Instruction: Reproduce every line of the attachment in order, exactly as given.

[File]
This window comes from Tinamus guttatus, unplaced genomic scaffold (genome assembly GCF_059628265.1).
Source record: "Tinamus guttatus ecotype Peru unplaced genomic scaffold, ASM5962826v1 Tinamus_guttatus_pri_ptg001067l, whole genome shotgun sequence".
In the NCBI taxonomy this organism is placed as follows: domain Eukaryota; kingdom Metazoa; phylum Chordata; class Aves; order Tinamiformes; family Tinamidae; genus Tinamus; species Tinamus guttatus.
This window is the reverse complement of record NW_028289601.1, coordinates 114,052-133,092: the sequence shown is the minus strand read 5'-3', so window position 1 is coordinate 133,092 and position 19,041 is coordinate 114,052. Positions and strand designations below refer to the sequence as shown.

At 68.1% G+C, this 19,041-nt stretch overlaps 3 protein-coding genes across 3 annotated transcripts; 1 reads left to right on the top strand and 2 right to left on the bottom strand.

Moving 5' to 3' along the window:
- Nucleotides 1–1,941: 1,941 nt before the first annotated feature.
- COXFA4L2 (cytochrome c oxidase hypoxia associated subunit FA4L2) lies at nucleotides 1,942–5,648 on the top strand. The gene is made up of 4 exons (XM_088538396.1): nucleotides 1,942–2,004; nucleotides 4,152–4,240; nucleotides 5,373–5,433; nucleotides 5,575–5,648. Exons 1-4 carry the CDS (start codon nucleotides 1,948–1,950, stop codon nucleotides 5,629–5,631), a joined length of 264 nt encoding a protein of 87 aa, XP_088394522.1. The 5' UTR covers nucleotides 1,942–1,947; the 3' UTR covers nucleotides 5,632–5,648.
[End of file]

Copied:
This window comes from Tinamus guttatus, unplaced genomic scaffold (genome assembly GCF_059628265.1).
Source record: "Tinamus guttatus ecotype Peru unplaced genomic scaffold, ASM5962826v1 Tinamus_guttatus_pri_ptg001067l, whole genome shotgun sequence".
In the NCBI taxonomy this organism is placed as follows: domain Eukaryota; kingdom Metazoa; phylum Chordata; class Aves; order Tinamiformes; family Tinamidae; genus Tinamus; species Tinamus guttatus.
This window is the reverse complement of record NW_028289601.1, coordinates 114,052-133,092: the sequence shown is the minus strand read 5'-3', so window position 1 is coordinate 133,092 and position 19,041 is coordinate 114,052. Positions and strand designations below refer to the sequence as shown.

At 68.1% G+C, this 19,041-nt stretch overlaps 3 protein-coding genes across 3 annotated transcripts; 1 reads left to right on the top strand and 2 right to left on the bottom strand.

Moving 5' to 3' along the window:
- Nucleotides 1–1,941: 1,941 nt before the first annotated feature.
- COXFA4L2 (cytochrome c oxidase hypoxia associated subunit FA4L2) lies at nucleotides 1,942–5,648 on the top strand. The gene is made up of 4 exons (XM_088538396.1): nucleotides 1,942–2,004; nucleotides 4,152–4,240; nucleotides 5,373–5,433; nucleotides 5,575–5,648. Exons 1-4 carry the CDS (start codon nucleotides 1,948–1,950, stop codon nucleotides 5,629–5,631), a joined length of 264 nt encoding a protein of 87 aa, XP_088394522.1. The 5' UTR covers nucleotides 1,942–1,947; the 3' UTR covers nucleotides 5,632–5,648.